How the U.S. election will affect the Brazilian stock market

. Oct 25, 2020
us election brazil stock market Image: André Chiavassa/TBR

“If he’s elected, the stock market will crash,” said U.S. President Donald Trump, of his challenger, former Vice President Joe Biden, during the final debate before the November 3 presidential election. However, stock futures in Asia and the U.S. barely budged on Friday after the face-off. 

That said, investors in Brazil might be advised to carefully consider all the possible outcomes for the U.S., as any turbulence in the world’s largest economy usually spills over to Brazil — especially when it comes to the stock market.

At this point, it is hard to know what exactly will happen to markets following Election Day. The campaign has been framed as a referendum of Mr. Trump — both he and Mr. Biden have not exactly laid down a wide array of specific proposals for the economy, being restricted to foggy platitudes. As a matter of fact, the Democratic challenger has been able to run his campaign on auto-pilot, relying more on Mr. Trump’s shortcomings. Enthusiasm among Biden voters remains below 50 percent.

There are, however, some clues.

</p> <p>Mr. Trump has <a href="">yielded to the Republican Party&#8217;s fiscal orthodoxy</a>, shutting down congressional negotiations earlier this month over future stimulus packages in the wake of the coronavirus crisis, despite the issue being wildly popular among American voters. Moreover, during Mr. Trump&#8217;s four years in office, the U.S. government rolled back many of the market regulations created during the <a href="">Obama years</a>.</p> <p>Some of these regulators that were scrapped by the Trump White House could return under a Biden administration. Furthermore, Wall Street is <a href="">reportedly excited about the prospects of a &#8220;Democratic wave&#8221; and a Biden landslide</a> — which would narrow the chances of a contested election.</p> <h2>High U.S. debt affects Brazil</h2> <p>Whoever wins the race, however, will have a huge concern: a rapidly ballooning debt.</p> <p>At the beginning of 2020, the U.S. public debt stood at USD 20 trillion. Now, it’s over USD 27 trillion, but some scholars say it is actually much larger.</p> <p>By analyzing U.S. debt in recent decades, we see a constantly growing trend, which boosted current debt to World War II levels.&nbsp;</p> <div class="flourish-embed flourish-chart" data-src="visualisation/4150319"><script src=""></script></div> <p>Of course, the pandemic forced government spending upward. But increasing debt is an old problem, due in part to massive tax breaks to corporations — without any spending cuts to compensate.</p> <p>A September 2020 study by the Congressional Budget Office (CBO) shows that U.S. federal debt will reach USD 3.3 trillion this year — 200 percent above the 2019 deficit. For 2030, they expect it to reach 109 percent of the GDP, 2.5 times bigger than the average of the past 50 years.</p> <p>Therefore, the U.S. economy will suffer with the fast increase of its indebtedness, but it is unclear precisely when this will happen. When it does, this may impact the Brazilian economy, as the U.S. is <a href="">Brazil’s second-largest trading partner</a>: a slowdown in Washington may lead to a reduction in the consumption of Brazilian goods and fewer foreign investments.</p> <p>This scenario would also have a profound impact on Brazilian capital markets. The debt spike could lead to inflation and a potential increase in U.S. interest rates, making the domestic fixed-income assets more attractive — as they are seen as the safest in the world — diminishing liquidity in emerging countries such as Brazil.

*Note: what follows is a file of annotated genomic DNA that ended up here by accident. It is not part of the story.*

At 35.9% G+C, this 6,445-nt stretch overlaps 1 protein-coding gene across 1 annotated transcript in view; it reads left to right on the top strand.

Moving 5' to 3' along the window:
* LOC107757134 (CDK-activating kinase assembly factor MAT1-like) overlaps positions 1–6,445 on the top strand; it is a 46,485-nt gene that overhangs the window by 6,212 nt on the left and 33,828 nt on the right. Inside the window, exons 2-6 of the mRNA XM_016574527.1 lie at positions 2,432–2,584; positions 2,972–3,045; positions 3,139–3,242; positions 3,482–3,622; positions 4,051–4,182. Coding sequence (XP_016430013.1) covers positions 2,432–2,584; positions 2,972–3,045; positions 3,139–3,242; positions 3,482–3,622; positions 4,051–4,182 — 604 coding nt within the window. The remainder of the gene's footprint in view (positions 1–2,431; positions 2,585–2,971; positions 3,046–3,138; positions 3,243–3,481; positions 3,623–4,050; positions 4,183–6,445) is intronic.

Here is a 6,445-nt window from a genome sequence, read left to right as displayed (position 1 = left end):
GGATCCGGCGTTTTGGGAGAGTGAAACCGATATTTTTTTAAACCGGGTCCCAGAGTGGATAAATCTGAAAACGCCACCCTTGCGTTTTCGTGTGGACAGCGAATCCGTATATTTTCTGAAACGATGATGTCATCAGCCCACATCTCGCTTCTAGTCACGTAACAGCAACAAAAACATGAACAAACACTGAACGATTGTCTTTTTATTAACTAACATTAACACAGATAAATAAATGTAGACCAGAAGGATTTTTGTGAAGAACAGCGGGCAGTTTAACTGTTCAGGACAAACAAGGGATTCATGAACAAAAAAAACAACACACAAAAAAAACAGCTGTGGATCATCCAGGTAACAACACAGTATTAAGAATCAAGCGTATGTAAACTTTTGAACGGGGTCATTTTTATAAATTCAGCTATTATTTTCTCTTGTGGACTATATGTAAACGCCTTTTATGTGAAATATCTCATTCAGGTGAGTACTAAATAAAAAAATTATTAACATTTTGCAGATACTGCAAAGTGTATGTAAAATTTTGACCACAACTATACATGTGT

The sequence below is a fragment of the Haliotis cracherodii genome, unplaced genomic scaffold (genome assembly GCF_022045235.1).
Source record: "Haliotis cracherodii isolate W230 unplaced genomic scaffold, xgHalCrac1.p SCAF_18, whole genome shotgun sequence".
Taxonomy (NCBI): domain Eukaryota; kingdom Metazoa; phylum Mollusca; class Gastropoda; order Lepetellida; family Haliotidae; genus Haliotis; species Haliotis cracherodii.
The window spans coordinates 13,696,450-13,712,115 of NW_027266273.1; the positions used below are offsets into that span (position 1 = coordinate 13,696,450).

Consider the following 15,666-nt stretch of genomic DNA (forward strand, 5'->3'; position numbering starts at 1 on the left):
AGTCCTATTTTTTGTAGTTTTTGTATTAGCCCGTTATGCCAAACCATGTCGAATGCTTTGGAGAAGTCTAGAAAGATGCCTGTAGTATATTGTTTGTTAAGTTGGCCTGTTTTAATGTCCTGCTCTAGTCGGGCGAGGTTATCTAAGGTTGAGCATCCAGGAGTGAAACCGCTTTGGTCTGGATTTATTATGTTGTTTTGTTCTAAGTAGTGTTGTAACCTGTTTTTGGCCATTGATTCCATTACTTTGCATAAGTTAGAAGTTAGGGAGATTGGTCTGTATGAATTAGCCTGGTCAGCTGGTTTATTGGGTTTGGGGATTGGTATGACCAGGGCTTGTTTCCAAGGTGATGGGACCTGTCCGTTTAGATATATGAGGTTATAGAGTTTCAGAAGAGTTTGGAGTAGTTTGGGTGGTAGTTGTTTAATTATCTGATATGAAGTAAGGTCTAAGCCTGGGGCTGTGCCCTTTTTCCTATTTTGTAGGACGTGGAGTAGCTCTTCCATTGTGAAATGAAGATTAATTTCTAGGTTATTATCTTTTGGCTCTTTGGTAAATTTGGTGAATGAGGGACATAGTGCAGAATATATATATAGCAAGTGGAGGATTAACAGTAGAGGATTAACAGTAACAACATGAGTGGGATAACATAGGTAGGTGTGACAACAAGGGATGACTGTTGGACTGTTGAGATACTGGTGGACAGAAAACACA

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Marco Harbich

Marco Harbich, CFP, holds a Master's degree in finance. He is CEO and CIO at NEO Finanças Pessoais, and a professor at Mackenzie Presbyterian University, in São Paulo

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